Payment of Service Charge

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    Payment of Service Charge

    I would be grateful for some advice on the following:

    I own a flat within a block containing 7 flats. For the past few years the block has not been been managed by any managing agents. The previous agents pulled out when they were not being paid by all Lessees. In addition when the previous agents requested payment towards major works the majority of Lessees did not contribute and the works were not carried out.

    The Lessor has now appointed new agents, but I am concerned the same thing will happen again. I am therefore reluctant to make my service charge payments as I feel I may as well throw my money in the bin as the agents cannot manage the block without everyone contributing their share.

    I accept from my lease that I have to make payment but feel the agents will take their fee for a few years do nothing and pull out again.

    Can anyone give any advice on how to deal with this?

    Ideally I'd like to self manage or buy the freehold, but the other Lessees are not interested making things even more difficult.

    Thanks and Regards

    L

    #2
    This not uncommon and I saw this in the recession of the late 80's, as well as turning around blocks.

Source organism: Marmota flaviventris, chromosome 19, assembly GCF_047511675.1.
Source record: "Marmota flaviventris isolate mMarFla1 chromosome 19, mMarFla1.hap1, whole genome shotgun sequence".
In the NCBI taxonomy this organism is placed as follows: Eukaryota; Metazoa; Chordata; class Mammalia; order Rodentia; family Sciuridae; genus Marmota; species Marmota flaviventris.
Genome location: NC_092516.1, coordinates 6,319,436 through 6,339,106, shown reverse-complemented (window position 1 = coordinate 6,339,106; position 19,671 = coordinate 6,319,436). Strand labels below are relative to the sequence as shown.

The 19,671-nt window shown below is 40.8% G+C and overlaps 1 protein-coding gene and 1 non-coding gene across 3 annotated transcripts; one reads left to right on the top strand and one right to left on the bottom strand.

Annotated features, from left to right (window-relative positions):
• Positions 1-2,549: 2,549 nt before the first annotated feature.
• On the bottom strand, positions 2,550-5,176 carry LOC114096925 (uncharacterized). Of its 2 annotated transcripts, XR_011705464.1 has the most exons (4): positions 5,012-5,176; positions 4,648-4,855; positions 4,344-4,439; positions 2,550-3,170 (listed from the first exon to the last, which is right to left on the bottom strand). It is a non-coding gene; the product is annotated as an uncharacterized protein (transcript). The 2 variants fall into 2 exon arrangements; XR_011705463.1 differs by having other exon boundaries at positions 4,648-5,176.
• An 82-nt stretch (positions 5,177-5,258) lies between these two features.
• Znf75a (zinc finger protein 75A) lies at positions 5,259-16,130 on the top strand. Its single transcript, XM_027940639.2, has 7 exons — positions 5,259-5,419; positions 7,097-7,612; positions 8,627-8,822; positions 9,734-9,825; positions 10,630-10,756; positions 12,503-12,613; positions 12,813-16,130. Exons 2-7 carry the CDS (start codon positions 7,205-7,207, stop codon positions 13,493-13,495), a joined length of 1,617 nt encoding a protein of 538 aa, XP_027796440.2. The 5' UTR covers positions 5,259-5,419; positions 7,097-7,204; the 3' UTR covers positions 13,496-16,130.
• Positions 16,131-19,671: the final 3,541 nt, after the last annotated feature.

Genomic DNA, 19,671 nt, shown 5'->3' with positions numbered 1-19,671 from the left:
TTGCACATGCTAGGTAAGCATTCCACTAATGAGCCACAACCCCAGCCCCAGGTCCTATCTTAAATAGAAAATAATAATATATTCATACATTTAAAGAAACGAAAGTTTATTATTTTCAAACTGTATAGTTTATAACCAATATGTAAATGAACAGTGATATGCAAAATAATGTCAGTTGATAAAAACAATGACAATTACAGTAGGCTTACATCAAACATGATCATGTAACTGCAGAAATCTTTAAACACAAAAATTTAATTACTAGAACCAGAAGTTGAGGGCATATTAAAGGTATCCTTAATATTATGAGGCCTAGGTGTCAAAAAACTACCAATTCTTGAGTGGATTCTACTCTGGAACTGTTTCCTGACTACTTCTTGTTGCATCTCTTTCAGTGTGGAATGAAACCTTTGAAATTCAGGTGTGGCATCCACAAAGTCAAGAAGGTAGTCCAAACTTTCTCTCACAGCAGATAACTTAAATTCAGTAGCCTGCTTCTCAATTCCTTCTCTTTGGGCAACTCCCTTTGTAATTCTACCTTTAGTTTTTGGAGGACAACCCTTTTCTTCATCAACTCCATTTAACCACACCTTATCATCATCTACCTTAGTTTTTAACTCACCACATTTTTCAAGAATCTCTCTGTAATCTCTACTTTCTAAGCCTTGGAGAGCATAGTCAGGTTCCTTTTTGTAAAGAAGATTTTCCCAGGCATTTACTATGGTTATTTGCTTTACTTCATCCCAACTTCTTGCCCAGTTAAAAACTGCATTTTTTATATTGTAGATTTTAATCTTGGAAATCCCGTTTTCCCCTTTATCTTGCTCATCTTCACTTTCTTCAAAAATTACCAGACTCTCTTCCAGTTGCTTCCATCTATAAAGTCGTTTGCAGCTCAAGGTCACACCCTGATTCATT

It's time to do two things
    1: get your neighbours together to take a measure of the reaction to charges and whether they can be relied to do money eating tasks like cleaning and gardening, and the odd job, where safe to do so.

    2: work with the agent.Some are quite nice, I will always visit for the offer of cake
    Being aware of your rights you can work with them to
    -ensure that building insurances and quotes are obtained to get good value, and works perhaps shared as in 1
    -help with access and quotes being obtained
    -agree priorities so that non urgent minor works are pooled into one visit not several

    Ultimately you might suggest that they focus on a budget for the year and works that will be done as funds permit so for example Insurance and their fees are a priority, no one works for free, and that of that budget, important things are done first, peicemeal as can be afforded.

    I would certainly not pay in full a this stage and try and agree such a plan.

    Eg Dear Residents here is our budget for the year which is due in x over y periods. Our priority is to pay insurance, utilities, fix the missing front door and will therefore need payment of at least z% of X as matter or urgency. ( This is then caveated with the explanation that this is without prejudice of the terms of the lease and that anyone who doesn't play nice, the full amount is due and the boot shall.. be inserted)